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The "More Curl and Grep" Lesson is part of the full, Introduction to Bash, VIM & Regex course featured in this preview video. Here's what you'd learn in this lesson:

James reviews in more detail curl and grep.


Transcript from the "More Curl and Grep" Lesson

>> James Halliday: We talked about curl already. There's a lot of different options to curl. I really recommend that if you get the time and you wanna go through the manual for curl, it's well worth your time. Because you can do all kinds of things with curl, like sending post requests.

If you're running HTTP servers at all or if you need to interface with HTTP APIs. You can do things, like a curl- X POST, which will send a post request. And you can do something, like do a file upload with T and T- from standard in. So some API service you're running locally, like that, so you can do all kinds of fun stuff.

Or you can do a form upload with -d. And that lets you set different fields. So user=whatever -d hello=blah, to d. So curl is certainly worth your time. I don't wanna get too much into it here. I will get more into it on one of the other workshops about the networking.

All of the kinds of things that you can do with curl. But curl is very excellent to have in your tool belt of things that you can kinda keep on the top of your head, cuz it just comes up all the time dealing with HTTP servers. So one fun thing you can do with curl and GitHub is GitHub has a special URL.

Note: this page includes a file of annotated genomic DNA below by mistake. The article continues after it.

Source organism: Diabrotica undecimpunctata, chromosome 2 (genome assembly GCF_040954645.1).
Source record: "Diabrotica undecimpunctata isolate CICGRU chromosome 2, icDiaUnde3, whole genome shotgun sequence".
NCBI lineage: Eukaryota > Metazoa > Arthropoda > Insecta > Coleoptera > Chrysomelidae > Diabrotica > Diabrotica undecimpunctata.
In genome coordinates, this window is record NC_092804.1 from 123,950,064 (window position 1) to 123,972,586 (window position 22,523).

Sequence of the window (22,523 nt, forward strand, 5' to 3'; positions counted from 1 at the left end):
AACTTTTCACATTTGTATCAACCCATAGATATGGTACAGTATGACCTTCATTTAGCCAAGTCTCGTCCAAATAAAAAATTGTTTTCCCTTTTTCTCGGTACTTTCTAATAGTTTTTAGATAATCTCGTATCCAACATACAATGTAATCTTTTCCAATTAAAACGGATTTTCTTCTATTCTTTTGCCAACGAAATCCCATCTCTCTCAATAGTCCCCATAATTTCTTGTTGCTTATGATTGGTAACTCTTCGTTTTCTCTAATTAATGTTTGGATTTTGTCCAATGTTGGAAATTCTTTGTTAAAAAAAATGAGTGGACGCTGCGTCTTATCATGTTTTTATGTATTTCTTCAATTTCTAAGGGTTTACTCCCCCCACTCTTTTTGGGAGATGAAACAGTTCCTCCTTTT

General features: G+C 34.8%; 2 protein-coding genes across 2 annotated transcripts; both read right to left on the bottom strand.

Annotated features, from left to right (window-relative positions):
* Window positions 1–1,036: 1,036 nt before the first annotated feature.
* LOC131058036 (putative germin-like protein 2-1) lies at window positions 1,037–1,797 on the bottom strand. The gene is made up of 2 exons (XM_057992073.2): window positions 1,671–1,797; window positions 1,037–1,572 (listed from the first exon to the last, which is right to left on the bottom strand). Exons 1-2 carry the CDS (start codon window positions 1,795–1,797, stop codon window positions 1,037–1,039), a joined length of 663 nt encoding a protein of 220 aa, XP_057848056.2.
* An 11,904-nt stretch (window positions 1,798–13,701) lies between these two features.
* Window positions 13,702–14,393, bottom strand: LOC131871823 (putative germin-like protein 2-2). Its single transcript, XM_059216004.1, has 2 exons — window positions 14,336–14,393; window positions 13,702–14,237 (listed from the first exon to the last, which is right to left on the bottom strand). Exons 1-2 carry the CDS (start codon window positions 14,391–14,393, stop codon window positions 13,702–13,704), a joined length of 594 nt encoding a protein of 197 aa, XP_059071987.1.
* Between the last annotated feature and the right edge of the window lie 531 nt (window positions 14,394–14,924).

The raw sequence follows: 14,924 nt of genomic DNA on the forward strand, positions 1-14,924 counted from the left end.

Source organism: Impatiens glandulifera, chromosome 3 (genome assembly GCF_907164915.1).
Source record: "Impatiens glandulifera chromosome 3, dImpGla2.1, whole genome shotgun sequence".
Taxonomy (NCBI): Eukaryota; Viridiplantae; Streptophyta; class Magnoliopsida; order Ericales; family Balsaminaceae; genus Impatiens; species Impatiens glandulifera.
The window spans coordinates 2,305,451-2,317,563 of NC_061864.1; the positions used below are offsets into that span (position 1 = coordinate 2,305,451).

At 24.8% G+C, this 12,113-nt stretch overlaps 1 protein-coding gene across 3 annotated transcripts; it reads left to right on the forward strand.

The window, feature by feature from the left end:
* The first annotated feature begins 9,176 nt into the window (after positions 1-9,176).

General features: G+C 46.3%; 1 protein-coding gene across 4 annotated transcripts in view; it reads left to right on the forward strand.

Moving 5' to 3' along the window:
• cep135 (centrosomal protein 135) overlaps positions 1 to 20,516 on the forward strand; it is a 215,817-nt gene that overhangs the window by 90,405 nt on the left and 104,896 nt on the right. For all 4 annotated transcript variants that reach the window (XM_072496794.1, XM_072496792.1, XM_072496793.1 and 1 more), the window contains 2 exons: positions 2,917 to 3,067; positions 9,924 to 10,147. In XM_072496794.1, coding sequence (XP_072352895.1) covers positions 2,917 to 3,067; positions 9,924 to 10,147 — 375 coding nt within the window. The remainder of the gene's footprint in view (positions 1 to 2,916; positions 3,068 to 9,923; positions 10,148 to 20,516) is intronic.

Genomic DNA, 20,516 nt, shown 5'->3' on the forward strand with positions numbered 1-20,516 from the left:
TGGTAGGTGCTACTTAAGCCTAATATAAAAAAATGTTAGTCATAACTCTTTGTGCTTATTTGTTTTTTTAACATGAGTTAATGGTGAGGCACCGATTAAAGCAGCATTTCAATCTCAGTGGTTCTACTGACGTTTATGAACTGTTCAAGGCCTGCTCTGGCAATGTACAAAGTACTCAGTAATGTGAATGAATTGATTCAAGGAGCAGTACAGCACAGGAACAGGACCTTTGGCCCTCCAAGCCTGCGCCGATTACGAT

So you can take anyone's GitHub account name and go to, for example. Then add .keys at the end of that. And you'll get a list of all of their public keys. So here we've got a bunch of output, like an old RSA key that I guess they still have on GitHub.

We have some ed25519 keys, so I can use grep to pull those out.
>> James Halliday: Here, we can see what those look like. We can use some of the other commands that we've been dealing with, like head, to get the first one.
>> James Halliday: We can even use sed to cut out the first bit.

Or actually, I would use awk for that. I won't go into that, but you can do things, like this with awk, to print out the second field in the result. Very handy little tools that you kinda have to know about them. And it's sort of not obvious what they're even called or what they're for.

But they're already installed on your system, which is really useful. I'll talk a bit about grep. And I'm gonna be going a lot more into grep and sed in the regular expression section that's coming up. But you can use it to search for patterns. So here, I searched for the pattern beginning, like starting from the beginning of the language is what a caret means.

Searching for the string ssh-ed25519 to pull out my 25519 keys not the RSA keys or the other ones.

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